If you get tired during routine activities and feel drained of energy by end of the day, it is possible you could be anemic. Fatigue is the main symptom of most types of anemia, along with dizziness, shortness of breath, and fainting. The severity of symptoms is related to the severity of the anemia. Mild anemia can occur without symptoms, and may be detected only with a medical exam that includes a blood test. Normocytic anemia is a common anemia that is often not diagnosed or treated.
Understanding Normocytic Anemia Normocytic anemia is the most common type of anemia. It can affect all ages, but is most commonly found in the elderly. Normocytic anemia is a condition where a person has normal sized red blood cells, but a low number of them. It is the presence of normal sized blood cells that helps a doctor diagnose normocytic anemia rather than another type of anemia. For example, the presence of small red blood cells indicates a lack of iron in a diet: microcytic anemia. The presence of large red blood cells indicates deficiencies in folic acid and/or vitamin B12 in a diet: macrocytic anemia.
Normocytic anemia is caused when there is an inadequate production of red blood cells in the marrow. This can happen for a number of reasons: an excess of fluid in the blood leading to dilution, an electrolyte imbalance due to an eating disorder like anorexia nervosa, an increased destruction of red cells caused by a genetic condition, exposure to toxins like arsenic or anti-malaria drugs, or overactive antibodies, which are special proteins produced by the body to attack red blood cells.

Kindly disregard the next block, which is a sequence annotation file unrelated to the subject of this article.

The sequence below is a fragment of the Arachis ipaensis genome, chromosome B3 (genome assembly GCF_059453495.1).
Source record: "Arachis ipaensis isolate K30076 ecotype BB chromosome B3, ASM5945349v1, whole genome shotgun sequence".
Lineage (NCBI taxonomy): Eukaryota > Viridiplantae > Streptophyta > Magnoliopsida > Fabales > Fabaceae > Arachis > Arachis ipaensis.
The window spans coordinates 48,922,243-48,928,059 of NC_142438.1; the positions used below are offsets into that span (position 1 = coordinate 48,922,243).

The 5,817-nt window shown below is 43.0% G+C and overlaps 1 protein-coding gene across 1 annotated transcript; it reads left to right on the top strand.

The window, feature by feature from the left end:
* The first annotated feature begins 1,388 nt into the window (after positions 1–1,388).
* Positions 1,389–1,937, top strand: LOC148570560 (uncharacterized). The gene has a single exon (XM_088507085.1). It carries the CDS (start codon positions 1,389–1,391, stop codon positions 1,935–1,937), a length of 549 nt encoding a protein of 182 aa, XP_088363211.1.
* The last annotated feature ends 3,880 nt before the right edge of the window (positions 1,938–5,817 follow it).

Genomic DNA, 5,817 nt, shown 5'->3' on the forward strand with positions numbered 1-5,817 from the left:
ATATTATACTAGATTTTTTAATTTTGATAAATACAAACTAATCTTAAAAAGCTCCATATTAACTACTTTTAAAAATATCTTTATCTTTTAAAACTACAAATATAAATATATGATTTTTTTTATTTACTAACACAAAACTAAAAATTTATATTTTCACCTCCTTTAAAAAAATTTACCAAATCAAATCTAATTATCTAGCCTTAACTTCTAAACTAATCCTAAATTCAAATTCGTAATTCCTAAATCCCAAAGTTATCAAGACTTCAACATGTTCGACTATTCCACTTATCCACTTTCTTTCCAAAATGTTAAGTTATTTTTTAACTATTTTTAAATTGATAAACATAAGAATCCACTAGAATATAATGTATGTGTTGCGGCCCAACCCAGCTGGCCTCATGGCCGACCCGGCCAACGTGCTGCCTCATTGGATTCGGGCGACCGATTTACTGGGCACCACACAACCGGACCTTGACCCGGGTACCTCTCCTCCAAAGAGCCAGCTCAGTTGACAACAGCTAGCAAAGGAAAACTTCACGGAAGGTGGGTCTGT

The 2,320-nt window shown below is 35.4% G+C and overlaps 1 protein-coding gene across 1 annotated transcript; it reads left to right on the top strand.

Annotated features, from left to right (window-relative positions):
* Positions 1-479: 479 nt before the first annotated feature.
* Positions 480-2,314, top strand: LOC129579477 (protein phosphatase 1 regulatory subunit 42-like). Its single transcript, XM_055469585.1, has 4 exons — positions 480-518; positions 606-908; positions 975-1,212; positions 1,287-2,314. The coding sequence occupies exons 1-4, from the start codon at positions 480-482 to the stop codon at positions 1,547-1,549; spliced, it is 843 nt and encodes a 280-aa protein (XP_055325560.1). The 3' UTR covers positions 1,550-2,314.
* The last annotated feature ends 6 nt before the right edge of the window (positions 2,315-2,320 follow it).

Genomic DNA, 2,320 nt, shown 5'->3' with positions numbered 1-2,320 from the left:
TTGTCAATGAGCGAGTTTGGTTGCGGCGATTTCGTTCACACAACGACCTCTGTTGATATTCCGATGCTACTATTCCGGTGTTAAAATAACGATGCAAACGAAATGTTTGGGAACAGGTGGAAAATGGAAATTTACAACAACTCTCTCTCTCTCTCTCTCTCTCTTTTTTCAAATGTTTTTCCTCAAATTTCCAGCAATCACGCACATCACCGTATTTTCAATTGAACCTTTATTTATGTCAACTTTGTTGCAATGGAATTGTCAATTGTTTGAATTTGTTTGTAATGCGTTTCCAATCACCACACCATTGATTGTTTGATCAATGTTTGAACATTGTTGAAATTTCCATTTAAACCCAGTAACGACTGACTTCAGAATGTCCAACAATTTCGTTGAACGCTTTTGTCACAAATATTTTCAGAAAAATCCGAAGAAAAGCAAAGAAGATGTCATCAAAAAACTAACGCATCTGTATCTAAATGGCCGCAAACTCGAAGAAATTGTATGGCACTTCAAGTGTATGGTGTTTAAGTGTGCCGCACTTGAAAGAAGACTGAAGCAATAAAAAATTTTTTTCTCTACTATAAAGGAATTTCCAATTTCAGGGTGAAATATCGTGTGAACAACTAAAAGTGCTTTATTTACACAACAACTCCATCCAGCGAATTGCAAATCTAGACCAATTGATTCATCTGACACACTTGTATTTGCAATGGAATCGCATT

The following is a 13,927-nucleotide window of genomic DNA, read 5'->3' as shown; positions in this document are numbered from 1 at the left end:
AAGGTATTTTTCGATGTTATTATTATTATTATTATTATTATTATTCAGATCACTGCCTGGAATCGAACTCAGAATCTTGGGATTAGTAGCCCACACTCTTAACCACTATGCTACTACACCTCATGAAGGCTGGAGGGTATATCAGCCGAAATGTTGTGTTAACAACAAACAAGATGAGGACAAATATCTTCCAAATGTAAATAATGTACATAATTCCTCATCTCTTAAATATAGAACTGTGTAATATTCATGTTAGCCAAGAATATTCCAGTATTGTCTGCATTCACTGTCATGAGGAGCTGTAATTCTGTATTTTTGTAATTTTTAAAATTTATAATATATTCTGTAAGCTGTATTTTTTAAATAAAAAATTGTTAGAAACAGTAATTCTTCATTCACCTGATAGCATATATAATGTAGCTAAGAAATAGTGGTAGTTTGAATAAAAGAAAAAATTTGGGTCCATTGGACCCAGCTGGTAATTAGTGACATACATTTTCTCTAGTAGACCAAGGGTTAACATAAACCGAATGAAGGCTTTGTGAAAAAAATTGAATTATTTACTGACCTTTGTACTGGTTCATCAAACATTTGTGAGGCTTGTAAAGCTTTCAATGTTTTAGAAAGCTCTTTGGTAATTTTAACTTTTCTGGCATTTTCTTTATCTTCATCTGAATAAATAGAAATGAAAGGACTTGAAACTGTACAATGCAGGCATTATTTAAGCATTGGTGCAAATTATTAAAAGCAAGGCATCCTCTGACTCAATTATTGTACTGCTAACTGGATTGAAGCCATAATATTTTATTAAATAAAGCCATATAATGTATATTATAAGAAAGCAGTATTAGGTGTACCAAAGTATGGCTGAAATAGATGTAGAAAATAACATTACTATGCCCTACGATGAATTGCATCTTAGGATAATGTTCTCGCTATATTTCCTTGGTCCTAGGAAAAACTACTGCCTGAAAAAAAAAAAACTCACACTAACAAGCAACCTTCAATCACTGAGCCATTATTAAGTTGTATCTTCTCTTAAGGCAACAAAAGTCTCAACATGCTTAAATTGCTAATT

Normocytic anemia can be a problem from birth, which is called congenital, or it can be caused by an infection or disease, which is known as acquired. The most common cause of acquired anemia is long-term chronic diseases like cancer, kidney disease, rheumatoid arthritis, and thyroiditis. These diseases either suppress the production of red cells or increase their destruction. Normocytic anemia can also develop as a side effect to some medications used to treat these diseases. The drugs may either cause a breakdown of red cells or trigger the production of antibodies that target red cells.
In pregnancy, iron requirements go up significantly. Iron is responsible for making hemoglobin, the protein that carries oxygen to other cells. During pregnancy the amount of blood increases to where a woman may have almost 50 percent more than usual, and her body needs to make more iron to make more hemoglobin for the additional blood. It is possible to reach a point where the body is unable to make more iron, which results in anemia. To avoid this, doctors recommend that pregnant women take iron supplements daily.
Normocytic anemia usually starts slowly. It does not have many signs at first. A person may find that they become tired easily. They may look pale. Their nails may lose their pink color and turn white. The inner surfaces of their lower eyelids may turn pale. If Normocytic anemia develops more swiftly, symptoms may include dizziness, fainting, and shortness of breath.